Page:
Liu, her husband, Luke, and their 3-year-old son, David, packed up and left their Florida home temporarily behind. By October, Joey was admitted to Cincinnati Children’s and ready to receive his first dose of Keytruda.
When asked then what he knew about Keytruda, he said, “That I’m the first kid probably getting it, maybe? My mom said that to me.” Was that an exciting prospect? “Yeah and also, if you’re the first one, it’s sort of like a test.”
And while he admitted being a little nervous, he knew that the drug was supposed to give him a chance to get well.
In the months beforehand, Joey had become distressingly thin. His weight had fallen to 44 pounds. Once he was receiving around the clock care in Cincinnati, Joey ate better. Doctors and nurses were also able to give him a mix of pain medication to relieve the symptoms of his cancer, which were becoming increasingly painful.
However, Joey’s cancer proved too advanced and by November, his health started to deteriorate. The family talked with Joey’s doctors about whether he should continue taking Keytruda after the second dose, or if they should return home to Gainesville to be close to their friends and community. Kathy Liu was devastated by the prospect of spending Thanksgiving and Christmas in a hospital, but was determined to continue treatment, if it could help.
Geller said that she was welcome to stay, and that the hospital would give the family whatever they needed. But he feared the child might die in Cincinnati, far from his friends.
“I have discussed with Kathy and with families facing similar situations that it’s not wrong to stop treating cancer,” Dr. Geller said. “It doesn’t mean you’re giving up on the child. It just means you’re putting your faith in a different place, and medicine has its limitations.”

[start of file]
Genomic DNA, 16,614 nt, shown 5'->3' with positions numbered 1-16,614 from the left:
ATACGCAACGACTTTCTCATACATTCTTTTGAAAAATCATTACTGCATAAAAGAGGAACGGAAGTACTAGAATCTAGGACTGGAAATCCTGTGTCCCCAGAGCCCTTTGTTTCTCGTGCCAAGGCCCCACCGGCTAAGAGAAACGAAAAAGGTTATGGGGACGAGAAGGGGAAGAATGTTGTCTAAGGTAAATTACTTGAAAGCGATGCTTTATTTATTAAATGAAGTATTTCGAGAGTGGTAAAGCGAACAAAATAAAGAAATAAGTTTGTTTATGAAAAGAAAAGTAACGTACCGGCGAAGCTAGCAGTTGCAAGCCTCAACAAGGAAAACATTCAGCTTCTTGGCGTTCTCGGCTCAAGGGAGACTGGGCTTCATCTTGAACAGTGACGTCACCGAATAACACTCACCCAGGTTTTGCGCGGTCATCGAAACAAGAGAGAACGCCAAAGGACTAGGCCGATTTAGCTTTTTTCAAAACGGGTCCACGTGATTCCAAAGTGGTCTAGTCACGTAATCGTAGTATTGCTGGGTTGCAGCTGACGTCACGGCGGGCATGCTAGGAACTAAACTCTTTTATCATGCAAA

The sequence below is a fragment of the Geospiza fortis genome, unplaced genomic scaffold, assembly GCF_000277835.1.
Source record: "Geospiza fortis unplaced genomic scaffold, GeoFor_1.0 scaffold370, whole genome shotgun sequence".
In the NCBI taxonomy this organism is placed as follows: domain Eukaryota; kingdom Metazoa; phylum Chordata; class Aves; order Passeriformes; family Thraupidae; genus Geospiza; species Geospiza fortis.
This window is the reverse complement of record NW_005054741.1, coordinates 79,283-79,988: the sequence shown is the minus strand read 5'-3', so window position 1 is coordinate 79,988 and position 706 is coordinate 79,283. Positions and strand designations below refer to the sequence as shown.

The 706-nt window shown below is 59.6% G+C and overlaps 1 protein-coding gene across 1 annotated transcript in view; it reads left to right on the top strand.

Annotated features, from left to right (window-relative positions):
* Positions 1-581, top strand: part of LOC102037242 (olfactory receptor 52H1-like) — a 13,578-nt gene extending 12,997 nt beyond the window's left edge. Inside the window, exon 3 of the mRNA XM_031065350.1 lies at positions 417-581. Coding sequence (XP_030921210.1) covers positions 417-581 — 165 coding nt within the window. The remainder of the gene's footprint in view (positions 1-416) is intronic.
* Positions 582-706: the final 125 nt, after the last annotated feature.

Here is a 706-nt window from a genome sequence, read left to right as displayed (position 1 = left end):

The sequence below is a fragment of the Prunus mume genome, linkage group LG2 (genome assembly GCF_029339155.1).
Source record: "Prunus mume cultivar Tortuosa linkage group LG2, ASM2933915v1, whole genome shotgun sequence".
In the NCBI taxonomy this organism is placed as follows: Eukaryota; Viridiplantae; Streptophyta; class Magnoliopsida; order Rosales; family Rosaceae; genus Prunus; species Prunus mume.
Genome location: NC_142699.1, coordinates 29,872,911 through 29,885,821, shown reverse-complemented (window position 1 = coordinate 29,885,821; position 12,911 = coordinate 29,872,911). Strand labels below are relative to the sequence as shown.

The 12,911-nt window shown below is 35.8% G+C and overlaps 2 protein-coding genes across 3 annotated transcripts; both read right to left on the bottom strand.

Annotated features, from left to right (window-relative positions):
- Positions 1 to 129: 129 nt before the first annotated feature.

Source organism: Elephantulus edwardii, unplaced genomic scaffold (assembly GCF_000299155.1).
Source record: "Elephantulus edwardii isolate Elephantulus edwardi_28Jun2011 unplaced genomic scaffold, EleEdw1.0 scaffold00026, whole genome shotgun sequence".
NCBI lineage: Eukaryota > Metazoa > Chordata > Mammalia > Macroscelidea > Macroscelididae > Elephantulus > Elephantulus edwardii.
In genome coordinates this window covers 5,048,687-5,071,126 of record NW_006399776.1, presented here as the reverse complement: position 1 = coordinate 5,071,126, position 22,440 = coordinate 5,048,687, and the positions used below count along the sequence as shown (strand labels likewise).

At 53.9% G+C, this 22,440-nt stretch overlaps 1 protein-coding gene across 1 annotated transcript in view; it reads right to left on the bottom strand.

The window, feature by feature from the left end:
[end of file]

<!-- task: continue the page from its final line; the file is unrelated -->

Geller said the Liu’s found themselves in a grey area between the treatments that were available, and the ones just ahead on the horizon.
“Over the 15 or so years that I have been doing this, I don’t know many parents that have pushed harder than Kathy did,” Dr. Geller said. “And I mean that in a positive way.”
Despite the new treatment, Joey passed away the day before Thanksgiving. Hundreds of people come to the funeral, and after the service his friends gathered outside the church to release balloons.
Even after his death, his mother remained determined to improve the outcome for children fighting rare cancers. She set up a nonprofit group, Joey’s Wings, to support research. Despite all she had done, Liu had one regret: She felt she should have pushed more.
“If Joey could get this drug last year, even just a couple of months earlier, maybe it’s a different story,” she said.
The drug hadn’t worked fast enough to save Joey’s life, but it had worked just enough to make his mother wonder: What if?
Our series is produced with member station WNYC, and with WETA, whose documentary Cancer: The Emperor of All Maladies will air on PBS in March.